There are many sources that indicate that people are healthier and live longer than people 100 years ago. I have also seen studies that show IQs are higher by something like a standard deviation than those of our recent ancestors.

The latter is called the Flynn Effect and I think a major cause is supposed to be improved nutrition which sounds plausible to me. Air pollution being significantly less (elimination of leaded gasoline) has also been mentioned. But what I wonder is, how reasonable is it to attribute the differences to the prevalence of fireplaces and gas flames being used by people prior to modern heating and lighting? Is it possible that literally millions of people had chronic, low-level carbon monoxide poisoning, not to mention the effects of particulate matter that they were inhaling?

EDIT: And in the present, in the developing world, people might also be affected by the same thing. A reason to try to get the benefits of reliable electricity to more of our fellow humans.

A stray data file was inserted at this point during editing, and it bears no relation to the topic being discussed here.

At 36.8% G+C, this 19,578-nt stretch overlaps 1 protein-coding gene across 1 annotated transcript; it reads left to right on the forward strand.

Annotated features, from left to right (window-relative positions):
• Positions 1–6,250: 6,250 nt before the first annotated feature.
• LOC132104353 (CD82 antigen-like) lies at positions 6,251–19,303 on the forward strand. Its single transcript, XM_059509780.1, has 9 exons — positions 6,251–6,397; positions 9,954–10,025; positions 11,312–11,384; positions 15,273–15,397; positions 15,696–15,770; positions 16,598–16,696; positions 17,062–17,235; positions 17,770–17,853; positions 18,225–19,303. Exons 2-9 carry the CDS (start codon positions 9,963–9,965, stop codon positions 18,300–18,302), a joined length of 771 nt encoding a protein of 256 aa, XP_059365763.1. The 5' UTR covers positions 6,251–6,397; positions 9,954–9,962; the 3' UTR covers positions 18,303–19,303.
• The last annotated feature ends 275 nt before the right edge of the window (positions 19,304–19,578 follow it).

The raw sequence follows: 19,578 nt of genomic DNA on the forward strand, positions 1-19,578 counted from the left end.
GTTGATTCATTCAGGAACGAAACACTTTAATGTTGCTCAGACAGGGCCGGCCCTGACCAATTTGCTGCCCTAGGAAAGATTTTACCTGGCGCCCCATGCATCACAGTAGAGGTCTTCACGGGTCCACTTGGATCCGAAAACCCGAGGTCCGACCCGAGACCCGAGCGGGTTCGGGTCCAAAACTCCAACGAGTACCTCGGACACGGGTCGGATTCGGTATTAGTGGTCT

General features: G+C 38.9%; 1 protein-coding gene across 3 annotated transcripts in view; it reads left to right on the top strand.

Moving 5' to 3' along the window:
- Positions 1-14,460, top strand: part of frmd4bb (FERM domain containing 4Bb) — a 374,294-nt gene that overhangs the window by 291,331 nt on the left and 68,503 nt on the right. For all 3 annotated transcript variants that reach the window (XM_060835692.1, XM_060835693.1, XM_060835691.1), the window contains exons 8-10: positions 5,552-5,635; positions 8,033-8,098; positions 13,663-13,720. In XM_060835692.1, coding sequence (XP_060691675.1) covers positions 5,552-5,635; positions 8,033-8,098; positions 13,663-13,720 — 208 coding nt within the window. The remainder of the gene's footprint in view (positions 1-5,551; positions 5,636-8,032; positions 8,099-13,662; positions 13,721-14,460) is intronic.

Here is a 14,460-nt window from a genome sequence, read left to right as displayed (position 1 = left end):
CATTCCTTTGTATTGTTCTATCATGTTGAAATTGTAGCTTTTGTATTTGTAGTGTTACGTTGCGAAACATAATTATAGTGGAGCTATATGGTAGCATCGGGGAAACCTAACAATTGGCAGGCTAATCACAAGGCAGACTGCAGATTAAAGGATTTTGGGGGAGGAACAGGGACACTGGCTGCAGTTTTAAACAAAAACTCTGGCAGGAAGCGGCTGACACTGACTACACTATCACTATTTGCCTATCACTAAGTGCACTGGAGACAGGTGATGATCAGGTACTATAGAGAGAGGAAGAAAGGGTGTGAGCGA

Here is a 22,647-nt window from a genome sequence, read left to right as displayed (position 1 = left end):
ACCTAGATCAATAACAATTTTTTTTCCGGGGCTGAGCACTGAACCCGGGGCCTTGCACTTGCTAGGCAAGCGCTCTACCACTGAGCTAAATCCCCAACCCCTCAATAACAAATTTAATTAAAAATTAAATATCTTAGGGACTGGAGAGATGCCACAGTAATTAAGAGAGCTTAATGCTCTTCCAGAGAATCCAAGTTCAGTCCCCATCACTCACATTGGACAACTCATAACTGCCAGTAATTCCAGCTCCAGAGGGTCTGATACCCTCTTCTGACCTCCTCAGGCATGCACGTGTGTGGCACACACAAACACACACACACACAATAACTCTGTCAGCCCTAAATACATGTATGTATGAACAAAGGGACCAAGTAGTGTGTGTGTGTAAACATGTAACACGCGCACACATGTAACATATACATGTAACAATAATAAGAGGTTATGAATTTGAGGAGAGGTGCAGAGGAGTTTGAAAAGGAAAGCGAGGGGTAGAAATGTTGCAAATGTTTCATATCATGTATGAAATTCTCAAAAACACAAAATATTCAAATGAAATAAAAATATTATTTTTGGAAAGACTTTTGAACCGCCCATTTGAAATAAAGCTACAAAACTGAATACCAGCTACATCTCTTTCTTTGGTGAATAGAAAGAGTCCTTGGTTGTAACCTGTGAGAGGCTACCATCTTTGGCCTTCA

• 1
    I find this an interesting question, and one I've wondered myself, but I'm struggling with how it's going to be answered. The easy answer to the question you actually asked is "Sure, it's possible." The hard answer is providing evidence that it did (or did not) happen. I'll give it a few days to see if it attracts an answer, but I'm thinking it might be more appropriate in the History exchange.
    – Carey Gregory
    Jan 10 '19 at 19:26
  • @CareyGregory: History would not seem equipped to discuss health effects but maybe it is worth a try.
    – releseabe
    Jan 11 '19 at 1:58
  • I'll check with the History mods before migrating it there. If they've got a problem with the health aspects I'll let you know and you can edit as necessary.
    – Carey Gregory
    Jan 11 '19 at 2:16
  • 1
    This was asked in history and closed as off-topic. Jan 11 '19 at 23:51

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